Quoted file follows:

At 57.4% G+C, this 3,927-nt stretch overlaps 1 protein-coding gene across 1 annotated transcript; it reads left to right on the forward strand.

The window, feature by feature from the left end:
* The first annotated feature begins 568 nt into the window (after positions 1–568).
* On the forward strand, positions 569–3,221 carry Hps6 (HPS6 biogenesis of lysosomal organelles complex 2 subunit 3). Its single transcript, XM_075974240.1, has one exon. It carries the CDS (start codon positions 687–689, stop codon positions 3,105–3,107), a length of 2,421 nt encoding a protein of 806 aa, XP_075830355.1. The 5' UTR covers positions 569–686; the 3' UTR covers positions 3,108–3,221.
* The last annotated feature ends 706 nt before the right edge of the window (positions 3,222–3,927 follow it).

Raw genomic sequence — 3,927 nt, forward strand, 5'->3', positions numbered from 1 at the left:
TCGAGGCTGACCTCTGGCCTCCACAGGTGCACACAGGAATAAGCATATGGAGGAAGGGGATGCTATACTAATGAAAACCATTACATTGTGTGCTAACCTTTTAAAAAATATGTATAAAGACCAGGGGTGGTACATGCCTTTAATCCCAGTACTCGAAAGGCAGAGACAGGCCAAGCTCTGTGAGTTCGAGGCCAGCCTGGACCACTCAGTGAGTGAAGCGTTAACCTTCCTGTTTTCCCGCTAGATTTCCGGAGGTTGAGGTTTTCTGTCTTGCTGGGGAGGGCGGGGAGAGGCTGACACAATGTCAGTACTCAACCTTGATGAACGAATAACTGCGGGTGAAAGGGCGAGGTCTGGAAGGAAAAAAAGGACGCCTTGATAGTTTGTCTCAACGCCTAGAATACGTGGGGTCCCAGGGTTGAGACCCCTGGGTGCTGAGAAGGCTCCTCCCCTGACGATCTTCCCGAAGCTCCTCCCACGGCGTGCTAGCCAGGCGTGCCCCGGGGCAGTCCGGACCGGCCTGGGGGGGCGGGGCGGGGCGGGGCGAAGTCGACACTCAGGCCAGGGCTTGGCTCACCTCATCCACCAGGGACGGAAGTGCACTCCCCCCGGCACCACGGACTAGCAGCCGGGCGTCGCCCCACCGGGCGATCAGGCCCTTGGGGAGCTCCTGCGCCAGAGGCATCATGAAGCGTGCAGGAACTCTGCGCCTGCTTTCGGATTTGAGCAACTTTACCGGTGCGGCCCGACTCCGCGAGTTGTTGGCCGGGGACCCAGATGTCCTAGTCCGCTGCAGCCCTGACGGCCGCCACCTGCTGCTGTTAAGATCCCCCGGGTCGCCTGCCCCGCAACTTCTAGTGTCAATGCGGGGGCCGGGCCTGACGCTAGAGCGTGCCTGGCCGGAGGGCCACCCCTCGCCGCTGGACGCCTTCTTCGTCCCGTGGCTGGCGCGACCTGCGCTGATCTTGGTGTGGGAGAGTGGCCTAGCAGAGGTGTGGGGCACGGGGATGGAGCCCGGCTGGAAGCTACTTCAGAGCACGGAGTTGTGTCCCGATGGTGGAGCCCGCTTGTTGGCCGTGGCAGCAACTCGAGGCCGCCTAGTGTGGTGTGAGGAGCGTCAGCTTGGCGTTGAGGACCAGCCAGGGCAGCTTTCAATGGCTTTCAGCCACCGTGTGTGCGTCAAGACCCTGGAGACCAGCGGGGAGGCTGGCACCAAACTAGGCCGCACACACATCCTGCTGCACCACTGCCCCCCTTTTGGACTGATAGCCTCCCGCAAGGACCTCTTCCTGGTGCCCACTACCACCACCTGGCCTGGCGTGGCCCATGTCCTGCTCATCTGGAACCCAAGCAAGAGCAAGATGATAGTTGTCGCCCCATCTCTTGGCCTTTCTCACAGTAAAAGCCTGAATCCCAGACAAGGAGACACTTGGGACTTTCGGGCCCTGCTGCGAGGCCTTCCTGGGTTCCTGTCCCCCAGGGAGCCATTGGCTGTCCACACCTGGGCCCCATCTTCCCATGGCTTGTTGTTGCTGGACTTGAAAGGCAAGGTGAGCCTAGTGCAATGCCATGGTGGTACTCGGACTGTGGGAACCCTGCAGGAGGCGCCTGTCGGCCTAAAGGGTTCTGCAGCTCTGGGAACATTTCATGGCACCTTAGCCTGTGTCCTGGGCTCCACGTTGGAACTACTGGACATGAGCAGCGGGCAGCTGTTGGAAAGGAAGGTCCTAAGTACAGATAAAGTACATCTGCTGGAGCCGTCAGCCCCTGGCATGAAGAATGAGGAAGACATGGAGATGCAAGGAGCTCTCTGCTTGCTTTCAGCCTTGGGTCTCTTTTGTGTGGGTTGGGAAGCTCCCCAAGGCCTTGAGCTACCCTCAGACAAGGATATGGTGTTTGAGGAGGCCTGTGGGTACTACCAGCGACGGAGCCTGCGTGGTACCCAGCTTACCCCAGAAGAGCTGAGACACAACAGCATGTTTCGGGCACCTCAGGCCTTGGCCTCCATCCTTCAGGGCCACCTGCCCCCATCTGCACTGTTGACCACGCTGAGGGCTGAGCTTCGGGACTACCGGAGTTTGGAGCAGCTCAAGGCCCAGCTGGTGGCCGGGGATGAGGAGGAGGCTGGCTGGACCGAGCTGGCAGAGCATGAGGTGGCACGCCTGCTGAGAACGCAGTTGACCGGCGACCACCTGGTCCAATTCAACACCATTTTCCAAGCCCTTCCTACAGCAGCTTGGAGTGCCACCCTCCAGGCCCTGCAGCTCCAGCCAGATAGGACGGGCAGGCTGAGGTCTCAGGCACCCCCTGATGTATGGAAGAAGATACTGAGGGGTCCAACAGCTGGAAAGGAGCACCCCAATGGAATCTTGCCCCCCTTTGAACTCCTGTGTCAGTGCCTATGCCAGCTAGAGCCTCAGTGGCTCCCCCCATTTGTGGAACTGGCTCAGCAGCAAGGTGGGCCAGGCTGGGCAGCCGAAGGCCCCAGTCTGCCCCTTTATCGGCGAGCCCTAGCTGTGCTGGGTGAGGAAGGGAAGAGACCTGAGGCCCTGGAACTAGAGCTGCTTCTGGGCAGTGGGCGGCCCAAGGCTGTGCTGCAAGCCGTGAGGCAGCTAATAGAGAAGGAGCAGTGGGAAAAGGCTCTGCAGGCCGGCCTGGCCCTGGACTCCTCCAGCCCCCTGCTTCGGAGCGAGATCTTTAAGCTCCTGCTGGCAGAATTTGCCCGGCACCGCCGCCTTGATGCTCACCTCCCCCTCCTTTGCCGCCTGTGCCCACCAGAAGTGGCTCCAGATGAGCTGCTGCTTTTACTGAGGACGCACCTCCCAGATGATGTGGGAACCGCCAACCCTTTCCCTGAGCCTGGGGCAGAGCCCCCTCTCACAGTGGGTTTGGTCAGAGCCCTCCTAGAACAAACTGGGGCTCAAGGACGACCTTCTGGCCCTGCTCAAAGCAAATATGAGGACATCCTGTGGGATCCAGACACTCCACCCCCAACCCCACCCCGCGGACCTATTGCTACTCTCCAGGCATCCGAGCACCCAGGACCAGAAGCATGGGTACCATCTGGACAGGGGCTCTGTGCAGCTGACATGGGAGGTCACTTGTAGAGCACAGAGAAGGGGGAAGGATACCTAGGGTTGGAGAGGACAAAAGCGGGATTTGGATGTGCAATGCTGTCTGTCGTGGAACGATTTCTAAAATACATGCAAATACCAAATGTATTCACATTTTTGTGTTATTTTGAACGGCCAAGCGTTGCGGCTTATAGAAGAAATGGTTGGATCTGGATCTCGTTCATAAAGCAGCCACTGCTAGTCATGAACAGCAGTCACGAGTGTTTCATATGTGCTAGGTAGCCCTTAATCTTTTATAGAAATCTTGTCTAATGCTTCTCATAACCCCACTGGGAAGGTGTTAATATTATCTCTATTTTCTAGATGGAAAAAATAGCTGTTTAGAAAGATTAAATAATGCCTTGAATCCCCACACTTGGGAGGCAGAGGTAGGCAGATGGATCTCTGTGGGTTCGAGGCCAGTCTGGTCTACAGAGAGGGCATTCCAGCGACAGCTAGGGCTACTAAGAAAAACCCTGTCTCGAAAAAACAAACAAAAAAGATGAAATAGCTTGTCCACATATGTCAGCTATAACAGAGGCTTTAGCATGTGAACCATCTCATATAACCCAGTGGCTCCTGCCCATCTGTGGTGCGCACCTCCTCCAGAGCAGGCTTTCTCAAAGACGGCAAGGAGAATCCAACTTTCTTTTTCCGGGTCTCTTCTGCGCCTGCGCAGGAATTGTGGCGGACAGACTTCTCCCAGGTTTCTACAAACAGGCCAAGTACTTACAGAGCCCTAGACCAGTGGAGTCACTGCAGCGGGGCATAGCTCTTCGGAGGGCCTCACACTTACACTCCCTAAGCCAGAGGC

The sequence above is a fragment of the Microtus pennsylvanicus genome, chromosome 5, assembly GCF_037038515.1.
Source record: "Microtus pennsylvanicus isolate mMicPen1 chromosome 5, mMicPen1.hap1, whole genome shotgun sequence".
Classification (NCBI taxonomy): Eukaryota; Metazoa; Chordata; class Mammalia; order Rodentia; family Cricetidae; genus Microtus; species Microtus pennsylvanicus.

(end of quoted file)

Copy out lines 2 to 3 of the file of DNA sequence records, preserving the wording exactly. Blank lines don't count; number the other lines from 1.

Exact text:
The window, feature by feature from the left end:
* The first annotated feature begins 568 nt into the window (after positions 1–568).